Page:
Trucking Limps Through Another Quarter in Q1

Overcapacity, Muted Demand Continue to Plague Market
Trucks on bridge
(vitpho/Getty Images)

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The trucking industry continued to bounce along the bottom of a prolonged freight recession during the first quarter of 2024.

The industry entered a significant period of growth shortly after the coronavirus pandemic hit as market dynamics shifted heavily in favor of the movement of goods over services. This also led to an increase in capacity involving both equipment and smaller players. But about two years ago, freight demand started slowing while capacity remained high.

“Obviously, the market is still overcapacity, rates are still under pressure,” said Daniel Imbro, a managing director at Stephens. “We’ve seen that continue here into 2Q. And so I’d say definitely a more muted demand backdrop is maybe the big takeaway, and we’re bouncing on the bottom here with the overcapacity market that people are hesitant to take trucks out of.”

Imbro noted that demand underperformed seasonality through March and into April. He believes the less optimistic outlooks from public carriers may have to do with the expected seasonal recovery this time of year not materializing as much as they would have hoped.

“The biggest issue in the market is the overcapacity relative to demand,” Imbro said. “We’re two years into this freight recession; historically you’ve seen capacity get pushed out faster than it has. And so the debate now has become how have small carriers kind of stayed in here, and then what does it take for that capacity to pick up.”

TD Cowen noted in a report that the troubled truckload market continued to push out solid expectations despite modest seasonality heading into spring. The report also concluded that less-than-truckload carriers leaned into pricing despite absent industrial demand. This reflected valuation revisions as investors try to find a new normal after the Yellow Corp. closure.

U.S. Bank Freight Payment Index Q1 2024

“I would call it poor and disappointing for the most part,” TD Cowen analyst Jason Seidl said. “There were some favorable moments. But, in general, I think, it came in below already muted expectations for the quarter. And there is that consistent overcapacity we have in the truckload marketplace that is keeping spot rates down, and then it’s been impacting bid season. So that’s the bad news.”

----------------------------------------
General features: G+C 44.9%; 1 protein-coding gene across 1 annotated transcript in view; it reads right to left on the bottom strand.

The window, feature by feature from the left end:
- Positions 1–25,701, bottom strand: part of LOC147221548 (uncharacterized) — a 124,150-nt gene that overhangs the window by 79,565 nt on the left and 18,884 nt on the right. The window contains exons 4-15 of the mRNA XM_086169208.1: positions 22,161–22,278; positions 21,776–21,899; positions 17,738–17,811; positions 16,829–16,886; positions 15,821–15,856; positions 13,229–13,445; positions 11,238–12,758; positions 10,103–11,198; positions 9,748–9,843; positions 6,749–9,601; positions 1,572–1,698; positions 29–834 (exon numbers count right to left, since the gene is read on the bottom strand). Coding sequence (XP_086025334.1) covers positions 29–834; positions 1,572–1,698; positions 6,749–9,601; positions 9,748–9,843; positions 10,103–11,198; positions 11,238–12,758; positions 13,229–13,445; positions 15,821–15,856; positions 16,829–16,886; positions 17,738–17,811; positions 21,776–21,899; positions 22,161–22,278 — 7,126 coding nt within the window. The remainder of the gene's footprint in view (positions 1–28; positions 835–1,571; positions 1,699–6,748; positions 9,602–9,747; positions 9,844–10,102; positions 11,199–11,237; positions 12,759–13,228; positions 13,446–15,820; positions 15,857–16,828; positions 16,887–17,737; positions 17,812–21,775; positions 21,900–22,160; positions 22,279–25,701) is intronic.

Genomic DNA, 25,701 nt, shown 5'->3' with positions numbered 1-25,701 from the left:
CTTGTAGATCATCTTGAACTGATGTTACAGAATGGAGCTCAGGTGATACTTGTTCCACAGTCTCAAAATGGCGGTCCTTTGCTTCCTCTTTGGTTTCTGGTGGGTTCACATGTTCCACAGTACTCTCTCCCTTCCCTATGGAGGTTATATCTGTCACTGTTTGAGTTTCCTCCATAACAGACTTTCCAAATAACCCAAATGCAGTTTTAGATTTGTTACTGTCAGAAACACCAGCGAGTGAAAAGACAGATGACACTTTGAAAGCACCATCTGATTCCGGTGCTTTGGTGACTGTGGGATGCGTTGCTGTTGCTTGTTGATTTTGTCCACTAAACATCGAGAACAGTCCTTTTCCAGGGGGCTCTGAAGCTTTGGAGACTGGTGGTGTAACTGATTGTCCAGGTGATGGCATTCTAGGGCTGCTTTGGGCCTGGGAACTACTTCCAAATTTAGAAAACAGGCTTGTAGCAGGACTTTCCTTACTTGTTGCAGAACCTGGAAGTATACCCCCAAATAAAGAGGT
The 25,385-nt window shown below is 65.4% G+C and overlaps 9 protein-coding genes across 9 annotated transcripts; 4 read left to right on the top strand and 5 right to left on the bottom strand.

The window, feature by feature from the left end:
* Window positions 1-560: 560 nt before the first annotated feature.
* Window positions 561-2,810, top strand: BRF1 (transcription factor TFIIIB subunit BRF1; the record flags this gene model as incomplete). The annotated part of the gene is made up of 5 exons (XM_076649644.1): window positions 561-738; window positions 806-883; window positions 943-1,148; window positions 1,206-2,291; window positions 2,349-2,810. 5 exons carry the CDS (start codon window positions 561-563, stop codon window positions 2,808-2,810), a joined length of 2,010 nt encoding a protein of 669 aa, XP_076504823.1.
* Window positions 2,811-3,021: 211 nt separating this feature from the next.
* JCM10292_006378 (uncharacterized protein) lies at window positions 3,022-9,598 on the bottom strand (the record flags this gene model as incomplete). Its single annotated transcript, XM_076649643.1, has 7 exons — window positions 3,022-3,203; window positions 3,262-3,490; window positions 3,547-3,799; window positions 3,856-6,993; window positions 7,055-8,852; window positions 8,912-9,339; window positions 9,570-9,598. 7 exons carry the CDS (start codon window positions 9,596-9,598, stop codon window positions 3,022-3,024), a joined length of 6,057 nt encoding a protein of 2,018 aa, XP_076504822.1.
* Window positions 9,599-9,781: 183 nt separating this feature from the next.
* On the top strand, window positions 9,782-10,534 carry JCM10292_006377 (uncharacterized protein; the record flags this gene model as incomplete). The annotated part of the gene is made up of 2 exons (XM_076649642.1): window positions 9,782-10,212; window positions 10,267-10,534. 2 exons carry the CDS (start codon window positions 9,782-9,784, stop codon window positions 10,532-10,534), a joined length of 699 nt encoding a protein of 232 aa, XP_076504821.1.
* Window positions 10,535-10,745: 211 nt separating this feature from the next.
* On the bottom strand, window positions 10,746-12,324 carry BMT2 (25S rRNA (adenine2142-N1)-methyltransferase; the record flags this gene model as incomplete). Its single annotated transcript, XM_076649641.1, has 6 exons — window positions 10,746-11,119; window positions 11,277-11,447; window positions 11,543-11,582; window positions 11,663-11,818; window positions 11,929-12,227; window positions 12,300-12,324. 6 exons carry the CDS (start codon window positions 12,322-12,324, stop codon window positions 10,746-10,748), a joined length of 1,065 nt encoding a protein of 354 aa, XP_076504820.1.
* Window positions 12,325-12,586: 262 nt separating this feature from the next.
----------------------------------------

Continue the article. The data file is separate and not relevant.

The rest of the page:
Seidl pointed out there have been some positives to come out of first-quarter earnings. Werner Enterprises and Schneider revealed that their most recent contractual rate agreements were slightly in the black year-over-year. He also has heard that destocking efforts are over, and select restocking has started to occur. There also are signs of typical seasonality occurring.

“I will point out that in terms of a pattern, all carriers had to cope with more difficult winter weather on a year-over-year basis,” Seidl said. “Also, the guys had to cope with lower gains on sale because equipment prices have been declining, both on a tractor and a trailer basis. So there are other things that negatively impacted the quarter other than the overcapacity.”

The U.S. Bank Q1 2024 Freight Payment Index found that spending by shippers decreased 27.9% compared to the same quarter last year. It also was down 16.8% compared with the fourth quarter of 2023. The report noted that shipments dropped 21.6% from a year prior. It added that all regions had significant declines in shipments and spending except for the Southwest.

“Coming into the year, our view was that the pressure from the mismatch between contractual rates and continued inflation would drive earnings and margins much worse than investors expected,” Susquehanna International Group analyst Bascome Majors said. “And so far, we believe that the 1Q results of trucking companies largely support that view.”

Majors suspects investors were anchoring expectations in a status quo perspective in the face of some uncertainty. But he also said he believes that investors reassessed their expectations as large one-way truckload businesses face the most challenging margins in over a decade.

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“The bad news is it doesn’t look like the supply-demand dynamic and truckload per day is supportive of meaningful rate adjustments to the upside to offset this in the next quarter or two,” Majors said. “But the good news is that the demand backdrop feels somewhat stable, and investor expectations also seem better aligned today.”

Majors added this marks the beginning of the waiting period to see how demand performs in seasonally stronger periods like June and into the holiday season. He noted that the supply-and-demand backdrop will lead into freight pricing discussions next year and whether that will drag the industry out of this freight recession from a profit standpoint.